optimizing position might help some, but... (just had to.... )

conditioning...

this chart showing muscle usage thru the pedal stroke, https://www.cyclingforums.com/cycling...used-ride.html (about 1/2 way down page...) , has been around for ages, sure it's here on BF also, but too much trouble to find at the moment.
course this changes slightly depending on position - TT vs road vs track - and individual muscle balance.
there is some great oldtime humor about trainers & soigneurs commenting about the early season riding 'form' of euro pros, based on the development state of their gluts...
mostly pyscho/sick bikie stuff, but funny.

stop reachin for that soap...
stop whinin, go ride

Last edited by cyclezen; 09-09-10 at 04:36 PM.
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Old 09-09-10, 04:54 PM
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My lower back hurts sometimes too, but I think it's because I'm not used to my 8-10cm saddle-bar drop.
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Old 09-09-10, 06:48 PM
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Originally Posted by Pilsley View Post
What's the big deal with "profesional fits" & so many recommendations to get one? I really don't get it, it's just not that hard to correctly size a bike for yourself, especially with the glut of information you can get from the www.

Sometimes a greenhorn just needs some time in the saddle too. But pains in these areas eventually hit everyone, given enough hours riding.
i was thinking the same thing, its just a freeking bike. theres only a small handfull of adjustments to make. just watch some bike fit vids on u tube. to me this would be like a guitar player who cant figure out how to set up his own guitar. if your going to spend any time on a road bike and can screw in a light bulb than maybe you should be able to fit your own bike. you really only need a plumbob and a miror. i think every one on this forum works as a bike fitter or something.
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Old 09-09-10, 06:49 PM
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Originally Posted by bikerbob2 View Post
i was thinking the same thing, its just a freeking bike. theres only a small handfull of adjustments to make. just watch some bike fit vids on u tube. to me this would be like a guitar player who cant figure out how to set up his own guitar. if your going to spend any time on a road bike and can screw in a light bulb than maybe you should be able to fit your own bike. you really only need a plumbob and a miror. i think every one on this forum works as a bike fitter or something.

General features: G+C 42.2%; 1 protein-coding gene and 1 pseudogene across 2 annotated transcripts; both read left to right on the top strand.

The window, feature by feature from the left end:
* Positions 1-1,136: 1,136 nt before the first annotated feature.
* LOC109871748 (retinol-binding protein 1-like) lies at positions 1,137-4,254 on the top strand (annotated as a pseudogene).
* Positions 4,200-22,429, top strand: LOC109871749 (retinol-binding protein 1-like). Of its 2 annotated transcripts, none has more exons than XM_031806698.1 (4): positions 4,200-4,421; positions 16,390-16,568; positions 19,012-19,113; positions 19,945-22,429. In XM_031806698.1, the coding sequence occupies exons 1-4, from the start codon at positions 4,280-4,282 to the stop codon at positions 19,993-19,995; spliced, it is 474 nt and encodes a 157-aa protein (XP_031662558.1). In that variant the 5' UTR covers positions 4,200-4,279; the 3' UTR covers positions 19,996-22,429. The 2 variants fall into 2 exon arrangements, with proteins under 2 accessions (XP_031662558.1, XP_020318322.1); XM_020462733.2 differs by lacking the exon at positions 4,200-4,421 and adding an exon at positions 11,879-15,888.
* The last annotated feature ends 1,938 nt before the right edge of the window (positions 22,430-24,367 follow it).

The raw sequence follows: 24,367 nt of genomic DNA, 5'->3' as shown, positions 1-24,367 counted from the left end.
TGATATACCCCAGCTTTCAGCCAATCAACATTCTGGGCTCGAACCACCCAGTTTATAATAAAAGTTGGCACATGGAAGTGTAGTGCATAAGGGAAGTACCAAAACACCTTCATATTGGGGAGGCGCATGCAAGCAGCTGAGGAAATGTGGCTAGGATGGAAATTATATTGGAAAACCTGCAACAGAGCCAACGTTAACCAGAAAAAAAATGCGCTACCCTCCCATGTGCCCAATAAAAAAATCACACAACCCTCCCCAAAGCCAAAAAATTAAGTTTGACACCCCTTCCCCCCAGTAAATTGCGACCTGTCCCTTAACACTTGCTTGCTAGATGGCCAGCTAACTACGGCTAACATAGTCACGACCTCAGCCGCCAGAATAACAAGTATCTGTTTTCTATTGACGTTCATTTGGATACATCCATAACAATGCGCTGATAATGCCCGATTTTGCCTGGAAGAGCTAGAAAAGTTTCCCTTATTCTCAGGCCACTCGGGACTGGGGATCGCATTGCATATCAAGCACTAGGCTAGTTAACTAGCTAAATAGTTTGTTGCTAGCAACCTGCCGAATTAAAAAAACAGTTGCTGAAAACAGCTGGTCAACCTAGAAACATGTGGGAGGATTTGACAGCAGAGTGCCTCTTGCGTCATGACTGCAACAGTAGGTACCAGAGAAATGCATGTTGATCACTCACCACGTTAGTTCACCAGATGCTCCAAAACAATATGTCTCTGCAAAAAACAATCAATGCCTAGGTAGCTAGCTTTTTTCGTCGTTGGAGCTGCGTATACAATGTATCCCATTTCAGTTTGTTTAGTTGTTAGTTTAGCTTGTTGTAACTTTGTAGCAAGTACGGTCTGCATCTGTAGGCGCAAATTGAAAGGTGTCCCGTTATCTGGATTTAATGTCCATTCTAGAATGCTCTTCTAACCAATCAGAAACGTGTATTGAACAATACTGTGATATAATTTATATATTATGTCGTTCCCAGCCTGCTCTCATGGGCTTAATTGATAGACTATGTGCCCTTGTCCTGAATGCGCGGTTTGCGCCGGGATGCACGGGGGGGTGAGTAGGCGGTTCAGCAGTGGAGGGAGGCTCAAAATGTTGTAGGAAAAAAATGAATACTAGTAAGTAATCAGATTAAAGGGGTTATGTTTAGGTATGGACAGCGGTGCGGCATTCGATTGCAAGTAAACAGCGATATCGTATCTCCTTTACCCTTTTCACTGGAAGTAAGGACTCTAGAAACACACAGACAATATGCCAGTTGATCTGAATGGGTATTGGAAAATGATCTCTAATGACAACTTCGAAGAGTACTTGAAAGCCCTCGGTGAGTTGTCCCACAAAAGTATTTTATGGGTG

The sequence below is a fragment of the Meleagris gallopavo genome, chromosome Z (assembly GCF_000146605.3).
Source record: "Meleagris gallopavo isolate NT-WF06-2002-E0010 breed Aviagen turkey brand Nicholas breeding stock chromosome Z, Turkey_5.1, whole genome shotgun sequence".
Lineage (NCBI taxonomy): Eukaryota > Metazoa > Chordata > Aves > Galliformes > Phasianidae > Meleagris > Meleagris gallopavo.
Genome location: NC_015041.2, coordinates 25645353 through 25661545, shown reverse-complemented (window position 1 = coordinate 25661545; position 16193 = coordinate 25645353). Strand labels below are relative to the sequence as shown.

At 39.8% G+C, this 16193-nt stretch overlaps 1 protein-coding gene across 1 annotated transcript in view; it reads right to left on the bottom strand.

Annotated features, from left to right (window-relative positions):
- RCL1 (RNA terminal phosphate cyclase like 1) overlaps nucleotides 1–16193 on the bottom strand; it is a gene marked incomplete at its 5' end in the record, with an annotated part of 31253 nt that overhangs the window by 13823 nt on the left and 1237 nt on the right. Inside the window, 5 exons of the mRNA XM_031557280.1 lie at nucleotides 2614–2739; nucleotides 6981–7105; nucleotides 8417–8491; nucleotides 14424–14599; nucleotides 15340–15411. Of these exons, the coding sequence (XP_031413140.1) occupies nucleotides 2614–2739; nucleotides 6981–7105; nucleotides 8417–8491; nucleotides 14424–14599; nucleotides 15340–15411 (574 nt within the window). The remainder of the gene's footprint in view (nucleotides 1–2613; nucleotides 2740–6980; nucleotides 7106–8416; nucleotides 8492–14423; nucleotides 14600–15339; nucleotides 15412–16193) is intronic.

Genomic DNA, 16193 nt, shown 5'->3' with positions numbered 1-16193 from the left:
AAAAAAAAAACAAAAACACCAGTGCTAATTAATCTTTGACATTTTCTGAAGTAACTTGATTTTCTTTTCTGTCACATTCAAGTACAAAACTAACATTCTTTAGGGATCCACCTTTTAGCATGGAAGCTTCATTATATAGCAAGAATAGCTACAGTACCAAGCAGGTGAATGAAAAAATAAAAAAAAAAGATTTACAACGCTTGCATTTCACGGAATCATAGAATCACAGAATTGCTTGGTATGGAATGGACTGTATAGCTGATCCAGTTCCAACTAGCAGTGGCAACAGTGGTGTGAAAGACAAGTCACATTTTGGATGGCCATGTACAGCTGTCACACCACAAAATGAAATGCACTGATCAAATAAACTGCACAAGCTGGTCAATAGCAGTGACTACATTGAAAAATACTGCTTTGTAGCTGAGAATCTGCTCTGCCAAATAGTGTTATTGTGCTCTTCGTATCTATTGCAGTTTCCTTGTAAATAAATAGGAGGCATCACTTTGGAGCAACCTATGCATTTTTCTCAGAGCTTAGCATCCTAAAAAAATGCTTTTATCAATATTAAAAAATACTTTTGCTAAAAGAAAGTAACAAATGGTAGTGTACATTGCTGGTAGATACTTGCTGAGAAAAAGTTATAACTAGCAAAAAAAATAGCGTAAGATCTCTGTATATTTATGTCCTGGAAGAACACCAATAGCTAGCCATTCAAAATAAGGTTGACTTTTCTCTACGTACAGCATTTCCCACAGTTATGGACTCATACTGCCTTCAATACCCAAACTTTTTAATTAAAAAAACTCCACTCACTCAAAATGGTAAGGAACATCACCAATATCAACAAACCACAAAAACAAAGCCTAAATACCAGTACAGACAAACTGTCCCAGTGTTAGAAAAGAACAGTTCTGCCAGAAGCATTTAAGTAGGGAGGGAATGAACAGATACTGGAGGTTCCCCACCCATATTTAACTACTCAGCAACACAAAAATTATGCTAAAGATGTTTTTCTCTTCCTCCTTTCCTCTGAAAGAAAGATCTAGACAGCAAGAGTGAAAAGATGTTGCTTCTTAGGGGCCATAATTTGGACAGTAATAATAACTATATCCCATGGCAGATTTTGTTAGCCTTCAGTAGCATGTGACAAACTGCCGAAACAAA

:facepalm:

Edit: I posted this for another thread about fitting:

"That's great that you were able to figure all that out on your own. Not every does, and they work themselves into uncomfortable positions and don't know why or what to adjust to fix it, or sometimes make it worse. If it were that easy, there wouldn't be so many "check my fit" or "fit advice" threads on BF.

If you are comfortable on the bike, have no pain, numbness or other "issues", and are happy with your performance, then there isn't much reason to pay someone for a fit. If there is some area you think could be improved, then a fit may be worth it to eek out some more comfort or performance. You can go beyond "the guy at the shop" and look into some of the dynamic fitting systems like Retul, etc."

For what it's worth, I'm not a fitter, and I have no financial incentive to "push" getting a fit. I myself have never paid a fitter or had anything other than a quick measurement transfer and check between bikes when I bought my TCR. I have evolved my own position and quite happy with it, but I understand that not everyone is able to understand the interplay of the adjustments and the affects that they have.

Last edited by umd; 09-09-10 at 06:55 PM.
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Old 09-09-10, 09:09 PM
  #24  
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I just moved up to a bigger tire in the back, 25mm. It helped out on the longer rides.
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Old 09-10-10, 05:05 AM
  #25  
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Describe the saddle.

1. Is it wide enough for you?

2. Is it a very flat saddle?


I cannot ride a flat saddle because it gives me horrible lower back pain and tailbone pain. I need a saddle that curves up in the back for my lower back to be comfortable.

Why? I'm not sure ... perhaps the curved saddle offers more support. But I have tried flat saddles on several occasions and they just simply do not work for me. Maybe you are experiencing the same thing??